Likewise Nicholas Wolterstorff (2011, Justice in Justice Love, Eerdmans) more recently, asserts that Christ in every way has annulled the ancient reciprocity code. This has radical implications on how we regard retribution. God does not demand that evil be redressed with evil, but rather with love for the good of all; even the enemy of the state is the neighbour we love. Any punishment that is exerted in the intervention of injustice of wrongdoing must be for the good of the wrongdoer, not for evil. Punishment may not make the situation worse for the harmdoer by the harm done back to him or her.

The concept of punishment needs creative, restorative refocusing. Think for example, how the actions of a therapist are existentially perceived by the patient after a hip or knee replacement; the force of therapy can seem punishing, but essential it is for restoration not deterioration. Similarly, state intervention in cases of harm, oppression, and abuse, will seem like punitive punishment as it mandates an accountability that is often more demanding than simply doing time in jail; but it actually results in more engagement and healing for all those harmed and impacted by the crime. Hesselink suggests that God’s avenging (vengeance; Hebrew naqam; Greek ekdikesis Rom. 12:19) must be seen as “salvific”; thus restorative, not pay-back-revenge to get even. God’s ways are not the ways of ancient, or modern, inhumanity to man. God’s wrath thus is not so much to be taken as the opposite of His love. The apathy of neglect and detachment is actually the opposite of love, an attitude of, “Couldn’t care less what happens to the scoundrel!”  Rather, wrath is God’s passion, often in biblical narrative agonistically portrayed, in intervention, for the good of his image bearers, an urge born of His love and righteousness that none should perish.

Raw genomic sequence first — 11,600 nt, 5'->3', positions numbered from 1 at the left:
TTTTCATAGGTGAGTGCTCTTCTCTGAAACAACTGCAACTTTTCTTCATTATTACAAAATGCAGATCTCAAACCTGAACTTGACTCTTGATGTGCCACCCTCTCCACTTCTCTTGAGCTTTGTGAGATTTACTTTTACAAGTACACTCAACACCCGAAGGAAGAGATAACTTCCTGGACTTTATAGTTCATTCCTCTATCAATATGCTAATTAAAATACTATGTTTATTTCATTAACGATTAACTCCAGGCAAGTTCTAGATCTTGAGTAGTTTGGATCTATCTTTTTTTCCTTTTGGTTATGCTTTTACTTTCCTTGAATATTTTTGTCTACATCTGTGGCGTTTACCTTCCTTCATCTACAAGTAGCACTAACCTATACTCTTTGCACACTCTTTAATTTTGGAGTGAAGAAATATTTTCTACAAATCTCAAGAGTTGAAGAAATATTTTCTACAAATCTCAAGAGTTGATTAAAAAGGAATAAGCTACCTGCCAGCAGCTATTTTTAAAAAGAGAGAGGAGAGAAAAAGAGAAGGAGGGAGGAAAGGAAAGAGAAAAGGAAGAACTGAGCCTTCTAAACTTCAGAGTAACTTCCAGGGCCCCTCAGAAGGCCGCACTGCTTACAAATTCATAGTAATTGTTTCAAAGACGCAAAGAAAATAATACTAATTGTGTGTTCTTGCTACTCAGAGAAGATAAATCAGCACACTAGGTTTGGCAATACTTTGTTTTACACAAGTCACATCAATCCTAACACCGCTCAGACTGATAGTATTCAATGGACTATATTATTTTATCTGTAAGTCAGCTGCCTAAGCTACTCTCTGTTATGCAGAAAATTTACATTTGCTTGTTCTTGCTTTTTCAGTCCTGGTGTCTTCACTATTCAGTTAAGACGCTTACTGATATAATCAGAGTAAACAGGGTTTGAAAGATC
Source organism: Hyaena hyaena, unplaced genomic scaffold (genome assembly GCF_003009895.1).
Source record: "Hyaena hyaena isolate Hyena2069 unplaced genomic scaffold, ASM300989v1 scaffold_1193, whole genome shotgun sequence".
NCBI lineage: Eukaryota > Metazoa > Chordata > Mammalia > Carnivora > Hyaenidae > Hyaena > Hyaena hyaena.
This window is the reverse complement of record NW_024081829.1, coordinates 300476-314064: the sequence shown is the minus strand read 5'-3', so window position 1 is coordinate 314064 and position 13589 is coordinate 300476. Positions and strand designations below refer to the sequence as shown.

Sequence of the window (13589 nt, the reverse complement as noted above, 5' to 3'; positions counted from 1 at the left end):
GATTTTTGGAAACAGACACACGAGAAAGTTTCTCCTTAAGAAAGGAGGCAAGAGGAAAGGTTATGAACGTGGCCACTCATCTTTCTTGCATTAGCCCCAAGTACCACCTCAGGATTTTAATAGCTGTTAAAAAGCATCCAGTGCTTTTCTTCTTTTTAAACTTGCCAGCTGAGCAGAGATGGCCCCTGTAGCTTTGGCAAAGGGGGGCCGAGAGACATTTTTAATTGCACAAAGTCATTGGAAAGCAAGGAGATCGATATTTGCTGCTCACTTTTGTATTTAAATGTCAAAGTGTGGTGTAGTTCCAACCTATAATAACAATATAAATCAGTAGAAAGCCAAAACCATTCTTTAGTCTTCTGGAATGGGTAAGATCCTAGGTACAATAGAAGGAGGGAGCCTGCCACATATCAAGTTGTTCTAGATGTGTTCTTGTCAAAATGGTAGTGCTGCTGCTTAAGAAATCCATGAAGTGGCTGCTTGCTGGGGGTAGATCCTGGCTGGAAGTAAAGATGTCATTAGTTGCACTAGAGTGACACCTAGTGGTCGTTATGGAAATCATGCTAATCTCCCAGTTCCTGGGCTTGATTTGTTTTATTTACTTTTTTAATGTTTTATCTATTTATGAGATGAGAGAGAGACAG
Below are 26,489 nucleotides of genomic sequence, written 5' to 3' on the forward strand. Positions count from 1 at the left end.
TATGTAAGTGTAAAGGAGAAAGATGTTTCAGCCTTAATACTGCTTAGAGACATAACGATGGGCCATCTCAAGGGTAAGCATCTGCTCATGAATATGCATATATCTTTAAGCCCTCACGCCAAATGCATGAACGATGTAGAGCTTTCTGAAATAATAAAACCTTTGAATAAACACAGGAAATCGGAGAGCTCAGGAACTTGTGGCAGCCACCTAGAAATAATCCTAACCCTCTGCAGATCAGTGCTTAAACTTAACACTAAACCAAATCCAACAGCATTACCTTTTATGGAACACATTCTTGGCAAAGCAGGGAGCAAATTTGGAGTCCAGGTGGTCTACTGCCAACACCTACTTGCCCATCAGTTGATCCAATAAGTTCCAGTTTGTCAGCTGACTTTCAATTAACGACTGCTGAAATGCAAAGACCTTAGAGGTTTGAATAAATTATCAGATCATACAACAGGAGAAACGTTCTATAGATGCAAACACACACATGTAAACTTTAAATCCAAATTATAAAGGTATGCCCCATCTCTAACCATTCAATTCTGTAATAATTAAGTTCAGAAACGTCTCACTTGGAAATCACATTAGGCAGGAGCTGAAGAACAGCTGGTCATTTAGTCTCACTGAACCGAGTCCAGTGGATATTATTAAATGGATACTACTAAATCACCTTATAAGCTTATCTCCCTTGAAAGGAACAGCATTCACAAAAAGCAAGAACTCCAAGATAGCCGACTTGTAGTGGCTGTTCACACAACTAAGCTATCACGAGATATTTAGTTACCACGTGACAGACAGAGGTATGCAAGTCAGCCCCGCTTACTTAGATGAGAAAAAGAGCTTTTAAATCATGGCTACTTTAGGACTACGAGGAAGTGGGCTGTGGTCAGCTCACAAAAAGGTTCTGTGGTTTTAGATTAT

Our modern criminal justice system labours under a public opinion that seems to desire the wrath of returning evil for evil and then some, with an added calculation of applied pain for good measure. However, I can testify, and there is much evidence, that long sentences do not deter and do very little good to restore the wrongdoer, or help the victims with their struggles of moving toward a return to normalcy or shalom. We need smarter, more innovative sentences, not longer, harsher sentences. Mandatory minimum sentences are simply on the wrong track, dehumanizing and unjust. The overuse of administrative solitary confinement in Canadian prisons also simply must stop! Having listened to the Incarnate Eternal Creative Word, we respond to a call to the ministry of reconciliation and shalom to openly and publically call our elected officials and public servants to change current practices that do more harm than good to society, disparaging the God given human worth of the most vulnerable and those considered the least desirable in society today. In Christ, our society’s moral maturity is measured by the well-being of the least, not by the prosperity and the unfettered self-interest of the greatest. What’s more, Canada’s own federal institution for incarceration (Correctional Service Canada) calls us to creative innovation. What more could we ask? 

[Image: Flickr user cynicalview]